Light green worm with long yellowish stripes on back (not to be confused with the worm of diamond-backed moth or imported cabbage worm which are similar). Its distinctive characteristic is that it loops as it walks. Adult: brownish night-flying moth with a silvery spot in the middle of each forewing; 1 1/2-inch wingspan. Eggs: Greenish white, round.
Vulnerable Plants - Lima beans, broccoli, brussel sprouts, cabbage, cauliflower, Chinese cabbage, collards, kale, kohlrabi, lettuce, radishes, rutabagas, turnips, parsley. They will also attack geraniums and nasturtiums.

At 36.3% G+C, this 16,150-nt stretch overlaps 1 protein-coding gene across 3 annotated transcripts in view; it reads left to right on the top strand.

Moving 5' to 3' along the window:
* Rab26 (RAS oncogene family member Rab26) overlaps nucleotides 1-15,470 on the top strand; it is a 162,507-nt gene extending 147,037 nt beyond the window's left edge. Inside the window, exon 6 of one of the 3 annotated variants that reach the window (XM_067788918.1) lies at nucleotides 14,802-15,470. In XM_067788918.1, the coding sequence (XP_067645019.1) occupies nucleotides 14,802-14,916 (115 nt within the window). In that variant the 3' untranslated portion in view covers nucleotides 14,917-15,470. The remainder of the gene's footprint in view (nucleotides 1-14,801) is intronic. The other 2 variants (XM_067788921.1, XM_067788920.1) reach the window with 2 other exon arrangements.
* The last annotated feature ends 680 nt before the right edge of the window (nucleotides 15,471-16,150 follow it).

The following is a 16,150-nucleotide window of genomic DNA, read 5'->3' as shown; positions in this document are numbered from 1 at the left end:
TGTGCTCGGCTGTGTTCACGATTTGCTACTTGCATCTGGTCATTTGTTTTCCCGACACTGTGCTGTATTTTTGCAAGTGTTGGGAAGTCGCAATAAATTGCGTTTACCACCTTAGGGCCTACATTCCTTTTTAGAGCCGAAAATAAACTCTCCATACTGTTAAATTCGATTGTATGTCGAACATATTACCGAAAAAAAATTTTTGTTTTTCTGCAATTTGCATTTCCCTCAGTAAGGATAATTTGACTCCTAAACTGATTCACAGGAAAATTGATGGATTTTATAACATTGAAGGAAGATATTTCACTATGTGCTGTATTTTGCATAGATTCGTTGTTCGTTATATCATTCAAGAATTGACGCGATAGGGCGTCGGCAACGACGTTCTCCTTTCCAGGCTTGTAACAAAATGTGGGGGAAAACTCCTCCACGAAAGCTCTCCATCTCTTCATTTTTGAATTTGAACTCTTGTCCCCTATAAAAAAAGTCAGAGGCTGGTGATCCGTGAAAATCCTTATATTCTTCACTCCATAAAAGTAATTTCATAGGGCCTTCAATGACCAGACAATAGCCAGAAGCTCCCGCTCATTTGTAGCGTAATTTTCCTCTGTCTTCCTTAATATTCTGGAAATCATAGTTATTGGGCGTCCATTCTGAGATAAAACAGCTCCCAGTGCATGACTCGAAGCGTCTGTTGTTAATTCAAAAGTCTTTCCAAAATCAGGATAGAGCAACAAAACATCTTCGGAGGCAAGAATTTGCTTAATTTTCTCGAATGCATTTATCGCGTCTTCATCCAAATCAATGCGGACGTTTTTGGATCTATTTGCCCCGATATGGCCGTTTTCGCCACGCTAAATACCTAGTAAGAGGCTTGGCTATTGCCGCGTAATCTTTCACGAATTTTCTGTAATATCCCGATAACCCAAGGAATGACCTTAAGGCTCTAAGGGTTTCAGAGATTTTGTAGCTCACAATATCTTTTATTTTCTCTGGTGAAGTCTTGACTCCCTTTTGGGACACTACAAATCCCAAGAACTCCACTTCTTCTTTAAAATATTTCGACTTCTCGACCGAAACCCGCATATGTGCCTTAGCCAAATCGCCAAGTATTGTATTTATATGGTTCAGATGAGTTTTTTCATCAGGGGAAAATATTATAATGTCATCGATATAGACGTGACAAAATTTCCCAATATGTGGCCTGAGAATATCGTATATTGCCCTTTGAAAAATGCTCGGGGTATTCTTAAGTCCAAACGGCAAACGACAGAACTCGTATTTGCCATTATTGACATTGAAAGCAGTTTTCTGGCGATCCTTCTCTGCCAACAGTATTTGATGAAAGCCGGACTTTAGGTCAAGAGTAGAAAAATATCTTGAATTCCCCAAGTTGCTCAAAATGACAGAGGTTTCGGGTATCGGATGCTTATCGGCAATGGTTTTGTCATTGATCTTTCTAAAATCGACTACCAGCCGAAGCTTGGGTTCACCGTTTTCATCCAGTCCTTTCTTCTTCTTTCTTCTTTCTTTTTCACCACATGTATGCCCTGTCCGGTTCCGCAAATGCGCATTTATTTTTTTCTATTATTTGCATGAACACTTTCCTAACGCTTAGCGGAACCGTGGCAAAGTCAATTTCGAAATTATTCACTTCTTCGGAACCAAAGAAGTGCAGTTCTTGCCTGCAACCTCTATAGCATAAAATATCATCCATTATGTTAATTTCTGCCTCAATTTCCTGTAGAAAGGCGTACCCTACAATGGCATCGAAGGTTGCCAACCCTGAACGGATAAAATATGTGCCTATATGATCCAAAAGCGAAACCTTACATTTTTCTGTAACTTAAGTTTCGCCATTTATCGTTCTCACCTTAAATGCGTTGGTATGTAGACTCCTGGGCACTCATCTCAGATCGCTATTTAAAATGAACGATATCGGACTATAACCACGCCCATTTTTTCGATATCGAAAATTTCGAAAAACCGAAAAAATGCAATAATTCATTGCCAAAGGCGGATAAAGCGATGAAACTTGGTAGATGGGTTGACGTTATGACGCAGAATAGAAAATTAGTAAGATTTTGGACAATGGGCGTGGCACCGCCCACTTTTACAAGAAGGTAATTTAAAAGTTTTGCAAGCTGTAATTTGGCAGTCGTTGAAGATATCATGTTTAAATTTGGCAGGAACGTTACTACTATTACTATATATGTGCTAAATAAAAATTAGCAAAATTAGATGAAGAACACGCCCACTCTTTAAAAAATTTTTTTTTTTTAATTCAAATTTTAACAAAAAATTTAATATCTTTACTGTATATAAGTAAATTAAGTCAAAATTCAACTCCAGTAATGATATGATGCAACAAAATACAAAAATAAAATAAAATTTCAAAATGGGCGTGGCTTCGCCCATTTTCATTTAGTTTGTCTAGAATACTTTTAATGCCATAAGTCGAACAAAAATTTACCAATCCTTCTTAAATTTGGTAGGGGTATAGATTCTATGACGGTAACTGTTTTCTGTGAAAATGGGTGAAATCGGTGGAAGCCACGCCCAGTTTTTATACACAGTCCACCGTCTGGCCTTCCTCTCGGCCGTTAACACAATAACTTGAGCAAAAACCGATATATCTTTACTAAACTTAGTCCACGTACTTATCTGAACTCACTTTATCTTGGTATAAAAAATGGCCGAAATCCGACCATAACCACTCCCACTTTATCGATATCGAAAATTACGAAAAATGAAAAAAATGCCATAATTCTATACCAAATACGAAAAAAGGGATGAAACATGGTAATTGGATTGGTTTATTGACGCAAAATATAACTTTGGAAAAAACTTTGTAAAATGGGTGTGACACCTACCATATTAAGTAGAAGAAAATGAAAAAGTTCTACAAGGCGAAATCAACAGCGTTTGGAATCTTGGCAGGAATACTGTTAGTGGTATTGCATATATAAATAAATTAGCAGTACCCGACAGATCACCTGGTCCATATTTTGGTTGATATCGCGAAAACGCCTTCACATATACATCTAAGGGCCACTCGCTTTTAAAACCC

Emergence Times - Have several broods per year. Pupae over-winter by attaching themselves to leaves, except in the extreme north, where the moths migrate south during the cold months.
Small to large ragged holes in leaves; later in season the worms bore into developing heads of cabbage family crops. Seedlings can be wiped out
Early Warning Trick Using Trap Crops - Celery can be used as a trap crop to spot early infestations of cabbage looper. Locate it within 10 to 15 feet of the crop threatened by the cabbage looper. Amaranth is attacked by cabbage loopers and is another option for a trap crop.